Last year’s judging panel included Xavier Rousset, wine consultant and owner of Blandford Comptoir in London; AA group area manager Giovanna Grossi; Jose Souto, author and chef lecturer at Westminster Kingsway College; and Callum Richardson, owner of the Bay Fish & Chips in Stonehaven Aberdeenshire and winner of the 2013 National Fish & Chip Awards organised by Seafish UK.
Initial shortlisting for 2017 will take place in June with the top 10 selected restaurants visited during August and September by a mystery shopper (a Seafish-appointed auditor) in order to create a top five, which will be revealed in September, with the overall winner announced in October.
Three representatives from the winning restaurant will be invited on an all-expenses-paid study trip to Brixham, Devon, to learn about the catching, processing and supply of seafood, and will meet a range of key industry players and experience some of the world’s freshest and finest seafood.
The winning restaurant will also receive a bespoke trophy and an individually designed seafood masterclass at Billingsgate Seafood Training School with a guest chef. There will also be a range of other prizes, including vouchers to be redeemed against cookery equipment and signed copies of cookery books.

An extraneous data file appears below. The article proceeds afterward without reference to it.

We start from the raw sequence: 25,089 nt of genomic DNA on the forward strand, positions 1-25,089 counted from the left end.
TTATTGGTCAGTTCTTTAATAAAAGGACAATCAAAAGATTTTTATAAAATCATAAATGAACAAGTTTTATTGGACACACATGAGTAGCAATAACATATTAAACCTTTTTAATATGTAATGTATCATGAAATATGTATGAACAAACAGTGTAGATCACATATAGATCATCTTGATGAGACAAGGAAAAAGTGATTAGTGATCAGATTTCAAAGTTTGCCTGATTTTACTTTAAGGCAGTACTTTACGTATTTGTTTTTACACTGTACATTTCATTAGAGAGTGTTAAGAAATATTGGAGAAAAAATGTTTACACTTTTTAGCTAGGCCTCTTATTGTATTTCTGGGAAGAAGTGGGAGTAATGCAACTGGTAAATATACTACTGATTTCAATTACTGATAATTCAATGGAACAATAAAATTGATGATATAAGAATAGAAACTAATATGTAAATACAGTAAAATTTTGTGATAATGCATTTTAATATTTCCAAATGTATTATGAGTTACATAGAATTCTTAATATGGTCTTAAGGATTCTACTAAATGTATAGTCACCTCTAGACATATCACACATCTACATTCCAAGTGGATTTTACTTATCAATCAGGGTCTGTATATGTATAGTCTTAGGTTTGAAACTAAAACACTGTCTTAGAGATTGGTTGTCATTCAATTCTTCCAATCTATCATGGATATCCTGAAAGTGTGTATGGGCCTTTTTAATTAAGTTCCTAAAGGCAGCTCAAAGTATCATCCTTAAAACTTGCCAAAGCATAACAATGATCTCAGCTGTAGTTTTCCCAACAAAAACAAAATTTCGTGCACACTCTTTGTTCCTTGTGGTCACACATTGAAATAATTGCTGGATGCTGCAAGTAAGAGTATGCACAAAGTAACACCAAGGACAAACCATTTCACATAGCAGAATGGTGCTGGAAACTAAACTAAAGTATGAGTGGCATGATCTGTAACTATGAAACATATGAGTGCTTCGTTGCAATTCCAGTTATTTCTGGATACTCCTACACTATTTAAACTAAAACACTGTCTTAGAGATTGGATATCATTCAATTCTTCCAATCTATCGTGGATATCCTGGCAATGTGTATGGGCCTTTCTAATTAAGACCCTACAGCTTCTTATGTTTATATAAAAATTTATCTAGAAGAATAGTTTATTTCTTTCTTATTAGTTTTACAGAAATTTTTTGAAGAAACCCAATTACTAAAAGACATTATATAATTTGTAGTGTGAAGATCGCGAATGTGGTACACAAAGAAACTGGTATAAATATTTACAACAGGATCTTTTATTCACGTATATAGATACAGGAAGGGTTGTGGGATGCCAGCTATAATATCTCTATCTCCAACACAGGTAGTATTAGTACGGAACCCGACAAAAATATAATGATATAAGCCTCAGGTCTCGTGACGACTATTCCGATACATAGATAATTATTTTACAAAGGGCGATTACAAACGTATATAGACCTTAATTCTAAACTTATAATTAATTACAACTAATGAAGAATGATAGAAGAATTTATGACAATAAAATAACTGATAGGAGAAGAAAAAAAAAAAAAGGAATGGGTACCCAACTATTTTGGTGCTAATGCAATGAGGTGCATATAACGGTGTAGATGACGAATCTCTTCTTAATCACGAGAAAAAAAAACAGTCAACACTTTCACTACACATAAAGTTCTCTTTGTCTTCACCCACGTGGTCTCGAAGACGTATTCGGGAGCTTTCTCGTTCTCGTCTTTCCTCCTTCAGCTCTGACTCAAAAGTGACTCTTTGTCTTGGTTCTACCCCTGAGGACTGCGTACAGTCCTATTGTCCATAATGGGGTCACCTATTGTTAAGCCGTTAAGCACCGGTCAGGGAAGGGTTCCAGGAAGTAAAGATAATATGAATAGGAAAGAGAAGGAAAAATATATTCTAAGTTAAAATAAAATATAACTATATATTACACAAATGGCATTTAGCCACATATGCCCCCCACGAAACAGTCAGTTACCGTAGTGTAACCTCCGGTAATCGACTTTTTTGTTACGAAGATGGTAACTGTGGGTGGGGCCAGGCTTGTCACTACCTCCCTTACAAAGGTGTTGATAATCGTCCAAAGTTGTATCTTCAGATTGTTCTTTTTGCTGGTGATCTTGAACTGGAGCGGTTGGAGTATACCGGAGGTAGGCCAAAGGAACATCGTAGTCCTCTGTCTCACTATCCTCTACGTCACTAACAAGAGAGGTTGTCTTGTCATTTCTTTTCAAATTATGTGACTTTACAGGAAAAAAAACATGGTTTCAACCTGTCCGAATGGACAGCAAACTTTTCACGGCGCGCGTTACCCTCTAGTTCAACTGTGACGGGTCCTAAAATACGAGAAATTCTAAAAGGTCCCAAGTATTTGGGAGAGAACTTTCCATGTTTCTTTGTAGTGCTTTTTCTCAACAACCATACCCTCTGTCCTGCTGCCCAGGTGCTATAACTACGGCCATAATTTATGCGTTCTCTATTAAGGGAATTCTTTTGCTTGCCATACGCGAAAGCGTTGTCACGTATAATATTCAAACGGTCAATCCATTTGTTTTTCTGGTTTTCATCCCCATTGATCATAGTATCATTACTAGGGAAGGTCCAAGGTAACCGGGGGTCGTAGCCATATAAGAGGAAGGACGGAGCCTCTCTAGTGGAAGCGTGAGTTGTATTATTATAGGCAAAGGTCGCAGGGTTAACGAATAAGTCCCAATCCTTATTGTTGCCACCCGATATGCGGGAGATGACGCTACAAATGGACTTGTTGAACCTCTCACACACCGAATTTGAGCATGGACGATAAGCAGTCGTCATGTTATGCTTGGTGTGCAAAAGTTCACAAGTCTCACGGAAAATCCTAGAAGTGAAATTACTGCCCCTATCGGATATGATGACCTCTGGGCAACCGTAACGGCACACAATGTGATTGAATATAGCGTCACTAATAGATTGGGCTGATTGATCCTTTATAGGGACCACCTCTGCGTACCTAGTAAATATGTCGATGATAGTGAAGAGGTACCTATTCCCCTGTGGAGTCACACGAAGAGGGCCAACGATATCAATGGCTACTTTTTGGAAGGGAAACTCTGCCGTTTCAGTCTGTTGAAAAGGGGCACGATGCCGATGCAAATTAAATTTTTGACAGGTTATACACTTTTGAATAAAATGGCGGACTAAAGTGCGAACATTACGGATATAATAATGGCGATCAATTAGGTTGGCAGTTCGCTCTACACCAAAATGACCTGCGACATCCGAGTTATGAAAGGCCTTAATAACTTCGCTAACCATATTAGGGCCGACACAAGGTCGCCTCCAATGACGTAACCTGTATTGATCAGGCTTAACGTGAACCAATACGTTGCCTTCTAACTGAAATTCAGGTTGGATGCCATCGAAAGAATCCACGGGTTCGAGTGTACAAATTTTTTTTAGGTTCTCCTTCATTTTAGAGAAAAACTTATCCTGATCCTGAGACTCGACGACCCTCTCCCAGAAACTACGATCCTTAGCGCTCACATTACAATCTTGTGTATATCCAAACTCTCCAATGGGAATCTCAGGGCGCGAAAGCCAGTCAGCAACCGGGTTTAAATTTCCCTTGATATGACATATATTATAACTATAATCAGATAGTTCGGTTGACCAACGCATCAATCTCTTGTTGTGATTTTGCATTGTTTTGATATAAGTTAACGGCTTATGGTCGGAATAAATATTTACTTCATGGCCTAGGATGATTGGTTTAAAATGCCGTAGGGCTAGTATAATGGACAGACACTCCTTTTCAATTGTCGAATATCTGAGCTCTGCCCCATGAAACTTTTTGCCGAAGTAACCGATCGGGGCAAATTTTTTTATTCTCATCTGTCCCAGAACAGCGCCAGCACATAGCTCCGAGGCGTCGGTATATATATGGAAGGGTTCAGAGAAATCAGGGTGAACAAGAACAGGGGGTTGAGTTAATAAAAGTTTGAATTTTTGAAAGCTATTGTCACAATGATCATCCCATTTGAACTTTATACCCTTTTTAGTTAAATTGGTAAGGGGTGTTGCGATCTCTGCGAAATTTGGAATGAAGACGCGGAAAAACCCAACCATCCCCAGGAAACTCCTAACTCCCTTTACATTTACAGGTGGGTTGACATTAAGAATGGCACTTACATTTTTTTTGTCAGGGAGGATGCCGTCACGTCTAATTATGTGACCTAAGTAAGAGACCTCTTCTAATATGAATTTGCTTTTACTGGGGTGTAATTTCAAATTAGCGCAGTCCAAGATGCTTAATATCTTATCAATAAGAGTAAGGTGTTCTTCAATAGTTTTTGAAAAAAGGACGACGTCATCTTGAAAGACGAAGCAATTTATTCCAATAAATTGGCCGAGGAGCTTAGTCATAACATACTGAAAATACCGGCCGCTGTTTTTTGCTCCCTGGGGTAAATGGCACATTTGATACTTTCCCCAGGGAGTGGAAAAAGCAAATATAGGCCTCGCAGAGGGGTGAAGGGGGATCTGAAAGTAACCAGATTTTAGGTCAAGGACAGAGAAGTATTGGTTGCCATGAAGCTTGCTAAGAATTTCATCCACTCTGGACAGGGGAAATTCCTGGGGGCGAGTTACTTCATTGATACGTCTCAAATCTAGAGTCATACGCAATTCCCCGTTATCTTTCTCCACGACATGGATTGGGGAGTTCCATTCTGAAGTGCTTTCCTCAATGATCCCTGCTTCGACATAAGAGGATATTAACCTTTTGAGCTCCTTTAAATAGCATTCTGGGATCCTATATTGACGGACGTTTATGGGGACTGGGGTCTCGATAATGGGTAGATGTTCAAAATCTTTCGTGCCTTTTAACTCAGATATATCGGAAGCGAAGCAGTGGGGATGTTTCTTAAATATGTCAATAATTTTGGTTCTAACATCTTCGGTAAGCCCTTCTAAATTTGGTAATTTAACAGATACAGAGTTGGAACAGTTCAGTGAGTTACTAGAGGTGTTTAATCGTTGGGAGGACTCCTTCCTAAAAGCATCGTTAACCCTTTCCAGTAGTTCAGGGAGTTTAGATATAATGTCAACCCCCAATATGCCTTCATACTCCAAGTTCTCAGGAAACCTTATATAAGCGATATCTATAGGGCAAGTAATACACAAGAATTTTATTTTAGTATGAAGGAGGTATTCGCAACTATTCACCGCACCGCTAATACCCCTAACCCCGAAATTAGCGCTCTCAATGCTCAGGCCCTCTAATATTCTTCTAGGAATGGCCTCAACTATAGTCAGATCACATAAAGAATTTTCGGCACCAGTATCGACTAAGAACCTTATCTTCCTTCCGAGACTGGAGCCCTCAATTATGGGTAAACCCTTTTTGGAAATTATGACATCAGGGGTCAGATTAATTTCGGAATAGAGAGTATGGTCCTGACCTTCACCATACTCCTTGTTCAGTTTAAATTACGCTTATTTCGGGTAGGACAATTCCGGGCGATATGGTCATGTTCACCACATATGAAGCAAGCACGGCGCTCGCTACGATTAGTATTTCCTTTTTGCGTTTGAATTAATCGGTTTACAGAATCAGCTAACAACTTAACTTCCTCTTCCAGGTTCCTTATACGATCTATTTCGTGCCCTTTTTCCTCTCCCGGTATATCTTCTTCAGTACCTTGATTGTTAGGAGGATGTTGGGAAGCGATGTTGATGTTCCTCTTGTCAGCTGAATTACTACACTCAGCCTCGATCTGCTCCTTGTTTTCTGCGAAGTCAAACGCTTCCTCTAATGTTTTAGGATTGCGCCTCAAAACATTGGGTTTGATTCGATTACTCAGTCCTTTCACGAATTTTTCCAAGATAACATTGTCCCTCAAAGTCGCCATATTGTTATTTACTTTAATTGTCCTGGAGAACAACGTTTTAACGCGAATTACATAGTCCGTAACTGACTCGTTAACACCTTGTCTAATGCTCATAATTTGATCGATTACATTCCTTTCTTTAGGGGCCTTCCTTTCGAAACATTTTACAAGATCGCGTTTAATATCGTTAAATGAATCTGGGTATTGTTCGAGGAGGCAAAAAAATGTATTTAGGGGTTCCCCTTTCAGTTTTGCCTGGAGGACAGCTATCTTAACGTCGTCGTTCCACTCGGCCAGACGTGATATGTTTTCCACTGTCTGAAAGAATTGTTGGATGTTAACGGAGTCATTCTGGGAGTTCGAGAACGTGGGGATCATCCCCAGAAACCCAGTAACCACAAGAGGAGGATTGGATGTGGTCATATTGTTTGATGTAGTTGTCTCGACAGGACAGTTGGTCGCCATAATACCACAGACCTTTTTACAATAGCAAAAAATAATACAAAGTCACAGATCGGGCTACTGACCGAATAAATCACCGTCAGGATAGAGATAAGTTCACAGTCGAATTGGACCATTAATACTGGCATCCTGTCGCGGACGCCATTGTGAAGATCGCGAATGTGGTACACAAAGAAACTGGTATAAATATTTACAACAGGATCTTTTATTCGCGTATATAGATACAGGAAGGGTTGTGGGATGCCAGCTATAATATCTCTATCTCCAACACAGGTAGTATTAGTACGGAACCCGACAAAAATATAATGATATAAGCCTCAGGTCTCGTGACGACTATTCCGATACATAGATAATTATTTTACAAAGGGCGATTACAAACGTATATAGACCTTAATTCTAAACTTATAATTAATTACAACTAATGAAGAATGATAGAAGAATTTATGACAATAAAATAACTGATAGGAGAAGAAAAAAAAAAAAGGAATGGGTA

Seafish, the authority on seafood in the UK, is a Non-Departmental Public Body (NDPB) set up to improve efficiency and raise standards across the seafood industry.
Funded by a levy on the first sale of seafood products in the UK, including imported seafood, the organisation has a mission to secure a profitable and sustainable future for the UK seafood industry.
Andy Gray, trade marketing manager for Seafish, explains: “As consumers in the UK, we tend to focus our seafood consumption on five main species – salmon, tuna, cod, haddock and prawns – and yet on any one day it is estimated that there is in excess of 100 different species of fish and shellfish available for consumers to purchase and enjoy in the UK; a veritable bounty from the seas.
“In foodservice consumers put their trust in a chef that he or she will expertly prepare and serve an excellent seafood dining experience. This can be encouraged by restaurants showcasing their range of seafood dishes on their menus.”
Alex Aitken will be one of the judges of this year’s competition. “This competition made us polish our performance,” he says. “The process definitely keeps you on your toes. When I sit and judge – I will be looking for a restaurant at the top of their game.”
The deadline for entries for Restaurant of the Year is 26 May 2017. For more information and to enter, visit http://seafish.org/seafoodrestaurantoftheyear